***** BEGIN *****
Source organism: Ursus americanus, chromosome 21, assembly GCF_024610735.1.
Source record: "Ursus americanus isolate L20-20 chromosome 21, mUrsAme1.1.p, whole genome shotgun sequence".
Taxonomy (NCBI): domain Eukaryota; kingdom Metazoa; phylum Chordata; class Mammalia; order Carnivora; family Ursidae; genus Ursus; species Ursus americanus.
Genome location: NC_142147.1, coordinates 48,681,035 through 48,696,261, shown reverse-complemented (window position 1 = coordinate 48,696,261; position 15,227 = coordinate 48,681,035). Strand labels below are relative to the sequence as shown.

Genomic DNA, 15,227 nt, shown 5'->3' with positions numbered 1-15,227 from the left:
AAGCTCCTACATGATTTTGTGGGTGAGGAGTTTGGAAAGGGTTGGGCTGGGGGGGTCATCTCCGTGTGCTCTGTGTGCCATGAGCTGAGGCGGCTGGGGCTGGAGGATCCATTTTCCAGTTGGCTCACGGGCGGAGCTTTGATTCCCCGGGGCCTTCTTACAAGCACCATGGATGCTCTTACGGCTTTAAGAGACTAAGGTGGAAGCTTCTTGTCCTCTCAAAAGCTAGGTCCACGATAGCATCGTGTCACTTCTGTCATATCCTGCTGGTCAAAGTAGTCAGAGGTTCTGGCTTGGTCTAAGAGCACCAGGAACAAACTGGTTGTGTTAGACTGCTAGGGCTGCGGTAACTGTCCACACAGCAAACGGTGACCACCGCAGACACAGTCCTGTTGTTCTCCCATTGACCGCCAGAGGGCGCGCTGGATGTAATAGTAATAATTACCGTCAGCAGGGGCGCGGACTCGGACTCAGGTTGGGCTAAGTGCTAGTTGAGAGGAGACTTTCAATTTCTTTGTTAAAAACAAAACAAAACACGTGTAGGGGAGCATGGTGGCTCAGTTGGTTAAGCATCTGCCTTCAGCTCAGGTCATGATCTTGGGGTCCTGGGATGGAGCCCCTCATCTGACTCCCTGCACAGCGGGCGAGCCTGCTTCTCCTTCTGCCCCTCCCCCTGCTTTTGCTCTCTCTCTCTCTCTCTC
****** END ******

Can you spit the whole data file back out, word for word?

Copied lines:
Source organism: Ursus americanus, chromosome 21, assembly GCF_024610735.1.
Source record: "Ursus americanus isolate L20-20 chromosome 21, mUrsAme1.1.p, whole genome shotgun sequence".
Taxonomy (NCBI): domain Eukaryota; kingdom Metazoa; phylum Chordata; class Mammalia; order Carnivora; family Ursidae; genus Ursus; species Ursus americanus.
Genome location: NC_142147.1, coordinates 48,681,035 through 48,696,261, shown reverse-complemented (window position 1 = coordinate 48,696,261; position 15,227 = coordinate 48,681,035). Strand labels below are relative to the sequence as shown.

Genomic DNA, 15,227 nt, shown 5'->3' with positions numbered 1-15,227 from the left:
AAGCTCCTACATGATTTTGTGGGTGAGGAGTTTGGAAAGGGTTGGGCTGGGGGGGTCATCTCCGTGTGCTCTGTGTGCCATGAGCTGAGGCGGCTGGGGCTGGAGGATCCATTTTCCAGTTGGCTCACGGGCGGAGCTTTGATTCCCCGGGGCCTTCTTACAAGCACCATGGATGCTCTTACGGCTTTAAGAGACTAAGGTGGAAGCTTCTTGTCCTCTCAAAAGCTAGGTCCACGATAGCATCGTGTCACTTCTGTCATATCCTGCTGGTCAAAGTAGTCAGAGGTTCTGGCTTGGTCTAAGAGCACCAGGAACAAACTGGTTGTGTTAGACTGCTAGGGCTGCGGTAACTGTCCACACAGCAAACGGTGACCACCGCAGACACAGTCCTGTTGTTCTCCCATTGACCGCCAGAGGGCGCGCTGGATGTAATAGTAATAATTACCGTCAGCAGGGGCGCGGACTCGGACTCAGGTTGGGCTAAGTGCTAGTTGAGAGGAGACTTTCAATTTCTTTGTTAAAAACAAAACAAAACACGTGTAGGGGAGCATGGTGGCTCAGTTGGTTAAGCATCTGCCTTCAGCTCAGGTCATGATCTTGGGGTCCTGGGATGGAGCCCCTCATCTGACTCCCTGCACAGCGGGCGAGCCTGCTTCTCCTTCTGCCCCTCCCCCTGCTTTTGCTCTCTCTCTCTCTCTCTC